The Foreign Affairs Minister says will not be a proxy for the UK in Brexit negotiations adding that there are "issue of a unique nature" we will bring to discussions
European Council President Donald Tusk has received Theresa May's letter triggering Article 50.
The letter was delivered by Britain's EU Ambassador Tim Barrow in Brussels this morning.
It means the British Prime Minister has now launched the formal process for leaving the EU.
Under the terms of the Lisbon Treaty the UK will now leave the EU two years from today, and a tough period of negotiations begins with the EU27.
Article 50's triggering comes nine months on from the referendum vote to leave.
After nine months the UK has delivered. #Brexit— Donald Tusk (@eucopresident) March 29, 2017
This afternoon, the Minister for Foreign Affairs Charlie Flanagan insisted that Ireland will remain firmly on team EU when negotiations get underway - adding that the country will not be a proxy for the UK in the talks.
The Article 50 letter made specific mention of the Irish situation, the peace process and the border - however Minister Flanagan said Ireland's negotiating position is now tied in with the remaining EU countries.
"Ireland will not be a proxy for the UK in these negotiations," he said. "Ireland will be firmly on the side of EU27."
"Having said that, there are issues of a unique nature, of a special nature, that we will be able to bring to the table in the context of our relationship with Britain."
Fianna Fáil's spokesperson on Brexit, Stephen Donnelly echoed Minister Flanagan's statement but warned that Ireland's unique situation mean negotiators will have to tread carefully:
"We are absolutely on the side of the EU27," he said. "However we are in an unusual situation in that - by and large - what will hurt the UK will hurt Ireland."
"So what the Irish government needs to be advocating for - and using very skilful diplomacy - is to say look lets have as little change as possible."
After the letter was handed over this morning, Mrs May told MPs in London: "This is an historic moment from which there can be no turning back. Britain is leaving the European Union."
"We are going to make our own decisions and our own laws.
"We are going to take control of the things that matter most to us. And we are going to take this opportunity to build a stronger, fairer Britain."
Speaking at a press conference, Mr Tusk argued: "In essence this is about damage control."
"Our goal is clear - to minimise the cost for the EU citizens, businesses and member states."
In the coming days the EU's negotiating guidelines will be given to Taoiseach Enda Kenny and the other leaders of the remaining member states, laying the ground rules for the talks to come.
In a statement this afternoon, the Irish Government reiterated that "we regret the UK's decision to leave the EU", but noted it has been clear since June that this would happen.
The statement explains: "It should be noted that the UK will not actually exit the EU until the Article 50 negotiations are concluded, and a withdrawal agreement enters into force. In the meantime, nothing will change, including the UK’s obligations towards the citizens and businesses of other Member States.
"Ireland is well prepared for the challenges ahead. We will negotiate from a position of strength as an integral part of the EU 27 team, and will work with all our partners to achieve the best possible outcome."
It adds that the Government will publish a paper providing more details of their priorities ahead of a meeting of an EU Council meeting on April 29th.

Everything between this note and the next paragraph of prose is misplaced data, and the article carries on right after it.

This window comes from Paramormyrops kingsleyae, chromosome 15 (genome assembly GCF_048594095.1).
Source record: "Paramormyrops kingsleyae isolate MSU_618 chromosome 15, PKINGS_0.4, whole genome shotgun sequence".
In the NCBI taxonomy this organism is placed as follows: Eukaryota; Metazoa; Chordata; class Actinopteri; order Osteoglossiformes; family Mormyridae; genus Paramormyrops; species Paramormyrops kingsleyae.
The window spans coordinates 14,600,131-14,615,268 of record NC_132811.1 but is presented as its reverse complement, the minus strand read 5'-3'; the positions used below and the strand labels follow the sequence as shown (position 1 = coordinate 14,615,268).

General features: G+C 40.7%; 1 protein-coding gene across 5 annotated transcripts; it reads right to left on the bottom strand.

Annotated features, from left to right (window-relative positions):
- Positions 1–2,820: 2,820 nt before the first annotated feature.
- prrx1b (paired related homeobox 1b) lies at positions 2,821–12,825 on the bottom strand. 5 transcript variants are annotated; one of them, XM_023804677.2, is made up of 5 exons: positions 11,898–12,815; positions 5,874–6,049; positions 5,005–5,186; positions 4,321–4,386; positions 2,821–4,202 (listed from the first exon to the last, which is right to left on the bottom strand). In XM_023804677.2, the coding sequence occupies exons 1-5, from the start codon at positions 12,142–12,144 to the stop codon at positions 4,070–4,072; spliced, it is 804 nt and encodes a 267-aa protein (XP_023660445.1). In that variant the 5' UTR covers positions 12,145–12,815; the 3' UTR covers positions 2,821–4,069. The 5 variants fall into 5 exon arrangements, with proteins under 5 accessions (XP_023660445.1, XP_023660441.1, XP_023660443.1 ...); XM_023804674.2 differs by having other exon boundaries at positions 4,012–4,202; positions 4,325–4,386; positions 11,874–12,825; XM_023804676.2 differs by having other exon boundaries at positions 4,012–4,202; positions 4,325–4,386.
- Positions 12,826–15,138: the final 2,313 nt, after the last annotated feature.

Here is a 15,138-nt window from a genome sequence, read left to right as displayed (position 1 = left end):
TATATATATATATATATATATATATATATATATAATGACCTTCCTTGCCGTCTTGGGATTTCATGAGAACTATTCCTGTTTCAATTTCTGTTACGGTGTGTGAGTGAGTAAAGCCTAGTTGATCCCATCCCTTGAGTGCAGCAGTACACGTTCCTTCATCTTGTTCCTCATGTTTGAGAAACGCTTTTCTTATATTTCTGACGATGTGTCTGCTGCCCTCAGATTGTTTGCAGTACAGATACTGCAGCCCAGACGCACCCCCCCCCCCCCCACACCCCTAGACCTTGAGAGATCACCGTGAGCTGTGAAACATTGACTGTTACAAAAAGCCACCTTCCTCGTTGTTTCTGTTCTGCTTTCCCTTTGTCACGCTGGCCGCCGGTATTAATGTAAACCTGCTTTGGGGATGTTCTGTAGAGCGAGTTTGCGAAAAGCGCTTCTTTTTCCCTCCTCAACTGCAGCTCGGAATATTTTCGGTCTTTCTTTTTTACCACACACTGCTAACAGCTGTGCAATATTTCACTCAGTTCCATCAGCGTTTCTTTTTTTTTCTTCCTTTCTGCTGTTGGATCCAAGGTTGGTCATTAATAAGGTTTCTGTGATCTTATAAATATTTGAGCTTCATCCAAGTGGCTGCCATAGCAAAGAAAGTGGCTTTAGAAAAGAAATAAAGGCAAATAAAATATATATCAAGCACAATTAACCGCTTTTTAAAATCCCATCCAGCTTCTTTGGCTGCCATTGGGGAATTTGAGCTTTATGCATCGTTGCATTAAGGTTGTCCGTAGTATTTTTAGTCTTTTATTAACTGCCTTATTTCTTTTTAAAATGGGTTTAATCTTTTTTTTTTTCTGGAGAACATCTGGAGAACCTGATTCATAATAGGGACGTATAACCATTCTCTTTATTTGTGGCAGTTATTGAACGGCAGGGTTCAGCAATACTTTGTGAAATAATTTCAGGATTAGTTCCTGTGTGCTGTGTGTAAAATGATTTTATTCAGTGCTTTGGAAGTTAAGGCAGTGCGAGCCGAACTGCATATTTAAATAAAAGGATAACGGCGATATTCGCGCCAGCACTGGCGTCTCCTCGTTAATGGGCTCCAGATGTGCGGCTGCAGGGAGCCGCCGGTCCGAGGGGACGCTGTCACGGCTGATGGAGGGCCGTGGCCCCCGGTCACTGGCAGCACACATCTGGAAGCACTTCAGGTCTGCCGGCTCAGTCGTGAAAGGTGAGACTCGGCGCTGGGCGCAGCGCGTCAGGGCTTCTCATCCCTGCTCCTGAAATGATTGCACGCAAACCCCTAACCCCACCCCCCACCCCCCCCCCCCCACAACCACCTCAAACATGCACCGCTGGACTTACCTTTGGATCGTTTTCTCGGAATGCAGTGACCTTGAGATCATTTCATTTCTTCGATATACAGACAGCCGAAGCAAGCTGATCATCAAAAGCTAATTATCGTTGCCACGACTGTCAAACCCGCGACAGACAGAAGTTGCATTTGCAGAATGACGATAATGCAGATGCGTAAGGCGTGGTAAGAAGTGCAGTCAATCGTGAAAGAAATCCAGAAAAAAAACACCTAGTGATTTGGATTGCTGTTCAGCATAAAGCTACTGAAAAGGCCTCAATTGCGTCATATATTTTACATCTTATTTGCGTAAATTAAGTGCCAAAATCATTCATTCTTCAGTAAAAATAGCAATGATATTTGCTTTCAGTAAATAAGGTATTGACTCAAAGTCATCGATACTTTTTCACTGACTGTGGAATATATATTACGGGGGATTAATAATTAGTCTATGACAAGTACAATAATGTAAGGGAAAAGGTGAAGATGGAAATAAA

Fianna Fáil spokesperson on Brexit Stephen Donnelly this morning called on the Government to provide a 'national response to a national challenge'.
He argued: “The clock is now ticking. Every day the government wastes increases uncertainty and the risk of job losses. Delay threatens livelihoods in several sectors including agri-food, fisheries and tourism.
"Delay threatens the economy of border communities. When these negotiations finish there will be no second chances to renegotiate, or to put forward Ireland’s unique position."
He added: “If the Government truly believes these are the most important negotiations in our history as an independent state, it's time to start matching works with actions.”
Addressing MPs in the House of Commons, Mrs May vowed to "represent EU nationals who have made this country their home".
She offered a partnership with the rest of the European Union and implored Britain to "come together".
She argued: "I want us to be a truly Global Britain – the best friend and neighbour to our European partners, but a country that reaches beyond the borders of Europe too.
"There should be no reason why we should not agree a new deep and special partnership between the UK and the EU that works for us all."
On Tuesday the European Commission, Council and Parliament signalled that "EU law must apply until Brexit day" in two years' time.
The European Parliament, which can veto an UK-EU deal, is next week expected to make the guarantee of full EU citizen rights a red line.
After meeting with representatives of EU citizens living in the UK, European Commission Brexit negotiator Michel Barnier said the EU will be "firm on their rights".
Mrs May signed the Article 50 letter on Tuesday afternoon, sitting below a picture of the first British Prime Minister Robert Walpole.
Later, she called Mr Tusk, European Commission President Jean-Claude Juncker and German Chancellor Angela Merkel.
A Downing Street spokesperson said: "In separate calls, they agreed that a strong EU was in everyone’s interests and that the UK would remain a close and committed ally.
"They also agreed on the importance of entering into negotiations in a constructive and positive spirit, and of ensuring a smooth and orderly exit process."